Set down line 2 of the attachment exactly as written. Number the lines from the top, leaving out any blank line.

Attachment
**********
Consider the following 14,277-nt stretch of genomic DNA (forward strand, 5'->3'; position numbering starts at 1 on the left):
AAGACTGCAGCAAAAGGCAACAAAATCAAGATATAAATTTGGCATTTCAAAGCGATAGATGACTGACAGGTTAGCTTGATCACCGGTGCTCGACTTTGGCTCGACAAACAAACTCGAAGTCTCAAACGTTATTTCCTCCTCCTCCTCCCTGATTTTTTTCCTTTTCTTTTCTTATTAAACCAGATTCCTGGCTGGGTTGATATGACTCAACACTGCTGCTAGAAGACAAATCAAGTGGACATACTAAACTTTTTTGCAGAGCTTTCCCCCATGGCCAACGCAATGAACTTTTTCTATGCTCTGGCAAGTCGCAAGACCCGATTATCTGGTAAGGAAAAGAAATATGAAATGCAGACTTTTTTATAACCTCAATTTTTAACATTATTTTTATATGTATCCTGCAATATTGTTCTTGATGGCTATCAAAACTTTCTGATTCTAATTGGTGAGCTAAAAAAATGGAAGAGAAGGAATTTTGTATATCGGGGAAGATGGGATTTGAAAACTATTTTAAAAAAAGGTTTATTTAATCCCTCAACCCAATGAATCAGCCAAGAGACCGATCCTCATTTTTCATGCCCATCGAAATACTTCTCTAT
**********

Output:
AAGACTGCAGCAAAAGGCAACAAAATCAAGATATAAATTTGGCATTTCAAAGCGATAGATGACTGACAGGTTAGCTTGATCACCGGTGCTCGACTTTGGCTCGACAAACAAACTCGAAGTCTCAAACGTTATTTCCTCCTCCTCCTCCCTGATTTTTTTCCTTTTCTTTTCTTATTAAACCAGATTCCTGGCTGGGTTGATATGACTCAACACTGCTGCTAGAAGACAAATCAAGTGGACATACTAAACTTTTTTGCAGAGCTTTCCCCCATGGCCAACGCAATGAACTTTTTCTATGCTCTGGCAAGTCGCAAGACCCGATTATCTGGTAAGGAAAAGAAATATGAAATGCAGACTTTTTTATAACCTCAATTTTTAACATTATTTTTATATGTATCCTGCAATATTGTTCTTGATGGCTATCAAAACTTTCTGATTCTAATTGGTGAGCTAAAAAAATGGAAGAGAAGGAATTTTGTATATCGGGGAAGATGGGATTTGAAAACTATTTTAAAAAAAGGTTTATTTAATCCCTCAACCCAATGAATCAGCCAAGAGACCGATCCTCATTTTTCATGCCCATCGAAATACTTCTCTAT